It was the worst block I had suffered. A writer’s block can be a dangerous thing. It can make you do everything, but write. The longer it lasts, the more ludicrous things you do and the tougher it gets to get back to writing. Some writers take to alcohol, others get jobs, some get married and most go mad. I went on an entertainment binge. I wouldn’t miss a single movie. I attended all the marketing shows in shopping malls. I invited long-forgotten folks home and threw parties often.
It was on one such binge that I took the kids to the circus once again. We had already been to the circus thrice in the last two months and the experience was growing stale for the kids too. Still, I pulled them along. Once there, I could bear the show no more. I grew restless. I left the kids with my wife and walked around the huge circus tent. I lit up a cigarette and looked around. The elephant enclosure, leopard cages and caravans seemed to be a wonderful exciting world. Suddenly, I wanted to join the circus. ‘I’ll join here, learn some acrobatics, buy a caravan and just travel the world,’ I thought. Somewhere, from the realms of my heart, I felt a pang. ‘I’m a writer, aren’t I? Why am I not feeling inspired to write?’
At that moment, I saw him. It was not a pretty sight. A clown, a dwarf, dressed in his garb, crying with loud sobs is an unusual sight. I went towards him and put my hand on his shoulder. He looked up at me with eyes filled with pain.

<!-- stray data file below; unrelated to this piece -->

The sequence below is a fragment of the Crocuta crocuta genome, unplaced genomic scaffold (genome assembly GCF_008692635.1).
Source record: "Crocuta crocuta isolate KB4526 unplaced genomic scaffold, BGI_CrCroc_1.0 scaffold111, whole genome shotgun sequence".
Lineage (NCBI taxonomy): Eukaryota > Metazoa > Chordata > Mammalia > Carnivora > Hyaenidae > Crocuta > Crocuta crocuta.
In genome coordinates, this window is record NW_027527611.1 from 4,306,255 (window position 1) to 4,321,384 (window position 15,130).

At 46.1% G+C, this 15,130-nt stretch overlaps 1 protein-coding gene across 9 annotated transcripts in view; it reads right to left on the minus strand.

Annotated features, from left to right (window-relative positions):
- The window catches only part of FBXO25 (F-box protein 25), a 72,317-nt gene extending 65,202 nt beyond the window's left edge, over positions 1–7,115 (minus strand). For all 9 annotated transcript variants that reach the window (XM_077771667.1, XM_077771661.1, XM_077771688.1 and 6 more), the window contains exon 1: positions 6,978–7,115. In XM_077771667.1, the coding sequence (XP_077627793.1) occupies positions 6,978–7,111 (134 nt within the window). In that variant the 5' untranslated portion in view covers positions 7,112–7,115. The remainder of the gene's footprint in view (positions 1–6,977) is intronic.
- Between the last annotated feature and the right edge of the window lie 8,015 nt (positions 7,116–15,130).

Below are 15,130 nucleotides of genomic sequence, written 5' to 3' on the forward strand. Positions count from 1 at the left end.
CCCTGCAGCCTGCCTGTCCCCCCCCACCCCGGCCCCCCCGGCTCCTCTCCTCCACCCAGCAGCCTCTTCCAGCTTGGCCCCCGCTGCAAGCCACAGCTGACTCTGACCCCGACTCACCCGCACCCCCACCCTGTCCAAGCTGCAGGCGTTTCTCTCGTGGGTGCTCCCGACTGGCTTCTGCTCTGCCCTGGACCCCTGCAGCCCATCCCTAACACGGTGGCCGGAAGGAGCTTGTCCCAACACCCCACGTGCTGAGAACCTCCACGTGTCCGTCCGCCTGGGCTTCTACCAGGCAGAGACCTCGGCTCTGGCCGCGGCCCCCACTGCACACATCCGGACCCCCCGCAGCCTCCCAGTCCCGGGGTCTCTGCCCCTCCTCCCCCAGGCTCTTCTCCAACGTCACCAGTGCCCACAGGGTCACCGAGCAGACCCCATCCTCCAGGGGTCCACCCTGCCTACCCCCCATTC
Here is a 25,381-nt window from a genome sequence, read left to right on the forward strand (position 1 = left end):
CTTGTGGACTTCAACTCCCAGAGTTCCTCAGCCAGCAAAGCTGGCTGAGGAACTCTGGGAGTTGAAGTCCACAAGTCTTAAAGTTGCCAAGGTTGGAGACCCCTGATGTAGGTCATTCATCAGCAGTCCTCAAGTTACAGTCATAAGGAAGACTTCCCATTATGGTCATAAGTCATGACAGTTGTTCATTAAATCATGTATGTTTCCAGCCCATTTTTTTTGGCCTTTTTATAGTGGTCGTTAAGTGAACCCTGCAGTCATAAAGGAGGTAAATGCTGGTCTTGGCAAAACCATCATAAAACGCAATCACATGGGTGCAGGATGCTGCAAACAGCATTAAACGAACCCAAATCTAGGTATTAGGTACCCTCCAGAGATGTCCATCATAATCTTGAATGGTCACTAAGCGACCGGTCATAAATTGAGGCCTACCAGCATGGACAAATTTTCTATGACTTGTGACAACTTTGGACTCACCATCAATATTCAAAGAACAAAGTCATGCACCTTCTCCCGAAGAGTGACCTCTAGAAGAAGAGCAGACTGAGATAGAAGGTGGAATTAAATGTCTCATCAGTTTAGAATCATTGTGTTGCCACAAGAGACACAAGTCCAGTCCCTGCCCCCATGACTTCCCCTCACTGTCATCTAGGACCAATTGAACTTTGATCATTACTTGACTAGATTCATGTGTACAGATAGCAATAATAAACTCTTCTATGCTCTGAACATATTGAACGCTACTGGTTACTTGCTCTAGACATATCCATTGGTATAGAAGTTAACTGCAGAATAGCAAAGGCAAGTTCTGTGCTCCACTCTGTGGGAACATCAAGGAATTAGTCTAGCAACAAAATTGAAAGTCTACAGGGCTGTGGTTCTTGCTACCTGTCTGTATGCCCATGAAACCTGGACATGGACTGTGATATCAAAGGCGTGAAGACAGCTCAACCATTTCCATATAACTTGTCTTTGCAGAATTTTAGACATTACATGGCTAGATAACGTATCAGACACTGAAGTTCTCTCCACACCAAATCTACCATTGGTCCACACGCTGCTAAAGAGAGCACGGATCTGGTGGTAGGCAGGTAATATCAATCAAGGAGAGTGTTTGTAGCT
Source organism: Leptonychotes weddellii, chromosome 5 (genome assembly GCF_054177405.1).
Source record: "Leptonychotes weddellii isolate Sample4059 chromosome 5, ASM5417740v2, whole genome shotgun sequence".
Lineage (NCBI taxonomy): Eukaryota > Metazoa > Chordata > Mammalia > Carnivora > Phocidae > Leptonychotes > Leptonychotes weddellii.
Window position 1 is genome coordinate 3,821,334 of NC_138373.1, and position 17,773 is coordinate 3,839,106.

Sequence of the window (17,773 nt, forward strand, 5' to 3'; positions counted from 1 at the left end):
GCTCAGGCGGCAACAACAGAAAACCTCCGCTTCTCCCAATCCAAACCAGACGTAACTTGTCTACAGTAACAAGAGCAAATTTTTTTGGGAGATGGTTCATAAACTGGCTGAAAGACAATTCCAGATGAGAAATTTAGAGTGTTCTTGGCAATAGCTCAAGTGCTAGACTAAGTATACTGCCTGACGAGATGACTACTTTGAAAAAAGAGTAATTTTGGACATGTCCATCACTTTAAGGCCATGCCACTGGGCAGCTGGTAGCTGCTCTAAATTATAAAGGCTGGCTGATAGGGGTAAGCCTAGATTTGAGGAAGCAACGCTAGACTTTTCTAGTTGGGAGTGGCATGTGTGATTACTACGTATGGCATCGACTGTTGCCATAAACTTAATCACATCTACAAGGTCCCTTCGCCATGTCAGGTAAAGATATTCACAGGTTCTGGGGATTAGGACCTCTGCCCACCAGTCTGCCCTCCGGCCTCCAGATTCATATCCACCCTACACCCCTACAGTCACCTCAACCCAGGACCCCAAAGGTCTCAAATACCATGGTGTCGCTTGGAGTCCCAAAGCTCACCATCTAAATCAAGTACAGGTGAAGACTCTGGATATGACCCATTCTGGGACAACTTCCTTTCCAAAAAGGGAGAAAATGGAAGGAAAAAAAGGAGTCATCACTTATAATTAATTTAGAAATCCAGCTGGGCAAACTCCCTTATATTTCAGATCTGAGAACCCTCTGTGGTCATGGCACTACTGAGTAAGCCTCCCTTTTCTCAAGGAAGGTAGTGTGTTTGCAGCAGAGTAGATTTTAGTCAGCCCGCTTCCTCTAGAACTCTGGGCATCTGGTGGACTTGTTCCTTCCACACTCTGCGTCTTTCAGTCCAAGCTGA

“She is no more. My wife is dead. I just got the telegram. I don’t think I’ll be able to make it for the funeral. The only person who loved me is no more. I can’t bear it.”
Suddenly, a man walked towards us. “Raju, I heard about it. I’m so sorry. You are on next. You are going, right?” The clown nodded his head and walked away. I walked behind him and peeped into the tent, through the rear entrance. Raju was completely normal. He passed some jokes, got a few laughs, played with kids and had a smile on his face all along.
When he walked back from his performance, I was enthralled. “How did you do that? You were smiling and laughing, even in so much sorrow!”
He looked at me, surprised. “Jokers joke. That’s my job,” he said.
‘What a simple profound truth that is,’ I thought to myself. ‘Writers write. That’s my job. If a joker needs no happiness to laugh, why should I need inspiration to write? It’s all in my mind.’ I went home rejunevated, picked up my pen and started to write. The words flowed through so easily, as if they were waiting for me. I have never been blocked again.